A few of us travel bloggers (especially Al of Travels With the Bayfield Bunch) and readers have recently discussed blog background colors and how the choice of a deeper background color can enhance photographs, making them “pop” off the screen. When Melissa reprints blog posts, she uses a white background, losing the original post’s colors, fonts and format. Curious? Compare her reprint with the original post – it’s a great illustration of the impact of a blogger’s customization choices.

One last comment: As I sit snuggled inside here in stormy northern California writing this post, I am acutely aware of how much I enjoy connecting with all of you – across the country and in a few others, besides. I write about our travels because I enjoy writing… but interacting with readers through comments and emails certainly deepens the enjoyment! Reader Mac of Couple of Nuts Travel Notes emailed me last week to say that my mini-series on Buying an RV had helped the “Nuts” make their decision on which RV to purchase – and it put a big smile on my face to know that something I had written had been helpful in that way. So, THANKS, readers – your friendship and engagement is much appreciated by Odel and me.

Now, back to our regular programming… :)

Monday, October 12, 2009


Crater Lake and Wizard Island Take one 12,000 foot volcano, blow out the interior and drop the top 5,000 feet, fill the resulting crater with rainwater and snow melt.  The result? 

The deepest lake in the United States, intensely blue, surrounded by rock walls so sheer that lake access is limited to one steep trail.  With no inlet or tributaries (and no outflow other than seepage and evaporation), the water is some of the purest in the world… and since the great depth of the lake absorbs all but the blue wavelengths of light, it’s intensity is startling.

Several of the national parks we have visited have this characteristic in common: they remain hidden until you arrive.   The Grand Canyon doesn’t reveal itself until you are about to go over the edge.  Yosemite Valley is virtually invisible until you round that last corner.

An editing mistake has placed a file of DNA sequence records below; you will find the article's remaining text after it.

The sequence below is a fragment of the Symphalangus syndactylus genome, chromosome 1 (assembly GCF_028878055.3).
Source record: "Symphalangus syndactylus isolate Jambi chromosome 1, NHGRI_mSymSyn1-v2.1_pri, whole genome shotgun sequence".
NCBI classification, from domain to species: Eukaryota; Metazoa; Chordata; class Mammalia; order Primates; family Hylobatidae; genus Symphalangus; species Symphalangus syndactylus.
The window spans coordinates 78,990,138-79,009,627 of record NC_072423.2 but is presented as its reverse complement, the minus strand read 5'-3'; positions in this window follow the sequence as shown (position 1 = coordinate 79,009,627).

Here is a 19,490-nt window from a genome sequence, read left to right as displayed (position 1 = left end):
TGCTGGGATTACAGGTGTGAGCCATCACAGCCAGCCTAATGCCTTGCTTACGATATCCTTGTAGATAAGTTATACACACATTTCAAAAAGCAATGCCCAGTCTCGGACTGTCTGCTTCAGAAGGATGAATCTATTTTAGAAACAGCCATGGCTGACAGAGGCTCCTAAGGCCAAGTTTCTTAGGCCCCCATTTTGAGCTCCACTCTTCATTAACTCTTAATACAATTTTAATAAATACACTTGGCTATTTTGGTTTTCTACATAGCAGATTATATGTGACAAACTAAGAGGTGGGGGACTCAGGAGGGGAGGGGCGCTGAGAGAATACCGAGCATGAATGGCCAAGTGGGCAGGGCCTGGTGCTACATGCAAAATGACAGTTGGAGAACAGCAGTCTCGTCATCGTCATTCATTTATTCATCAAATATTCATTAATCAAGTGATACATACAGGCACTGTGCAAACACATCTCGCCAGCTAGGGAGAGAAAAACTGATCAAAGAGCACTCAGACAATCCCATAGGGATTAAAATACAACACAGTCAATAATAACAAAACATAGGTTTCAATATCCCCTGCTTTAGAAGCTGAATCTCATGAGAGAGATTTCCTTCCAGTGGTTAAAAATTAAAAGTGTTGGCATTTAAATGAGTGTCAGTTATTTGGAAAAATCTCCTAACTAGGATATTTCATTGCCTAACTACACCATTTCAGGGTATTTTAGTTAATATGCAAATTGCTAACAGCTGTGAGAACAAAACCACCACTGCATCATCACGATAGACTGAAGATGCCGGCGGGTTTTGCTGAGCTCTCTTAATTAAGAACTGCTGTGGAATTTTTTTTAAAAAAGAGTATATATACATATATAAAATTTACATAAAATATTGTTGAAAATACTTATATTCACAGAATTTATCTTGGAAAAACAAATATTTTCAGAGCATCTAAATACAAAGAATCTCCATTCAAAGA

Steep slopes, interesting formations, blue water. Crater Lake, hidden in the ancient caldera high above the surrounding landscape, remained hidden from non-native eyes from the time of it’s creation 7,700 years ago (give or take a few) until 1853.  Visitors today can drive the rim road to view the lake from all directions… but you see no sign of what awaits until you crest the caldera’s rim.  That first view is a spectacular shock.

Our last visit to Crater Lake was five years ago.  Last week, after our repairs were completed in Eugene, a check of the weather showed a three day window of good weather for a quick return trip.  We pinpointed an Oregon State Park with a campground just 25 miles from the national park, and took off.  The fact that our friends Jeff and Margaret, full timers we met at Catalina State Park in Arizona last March, were already settled in Collier Memorial State Park (read our review here) increased our anticipation of a great weekend.  

Williamson River We didn’t expect a campground in the high desert of Oregon to be full in October, and were glad we arrived by 1 pm, as sites were already mostly full.  We snagged the site next door to Jeff and Margaret, set up our home, and took off for an exploratory walk.

Collier Memorial campground is located at the junction of two rivers, Spring Creek and Williamson River.  A trail from the campground went directly to the bank of incredibly clear Spring Creek, and continued upstream to a bridge crossing to the Collier Memorial Logging Museum.  We did a brief exploration, then continued on our hike along the riverside, through a stand of golden quaking Aspen, admiring the falls colors against a backdrop of blue sky and blue water.

When we returned, Jeff and Margaret were back at their rig, and we made plans to meet at the campfire after dinner – the start of a “tradition” that we enjoyed each of the three nights we camped there.   Since we all had plans to visit Crater Lake the next day, we decided to meet at the Crater Lake Lodge for lunch.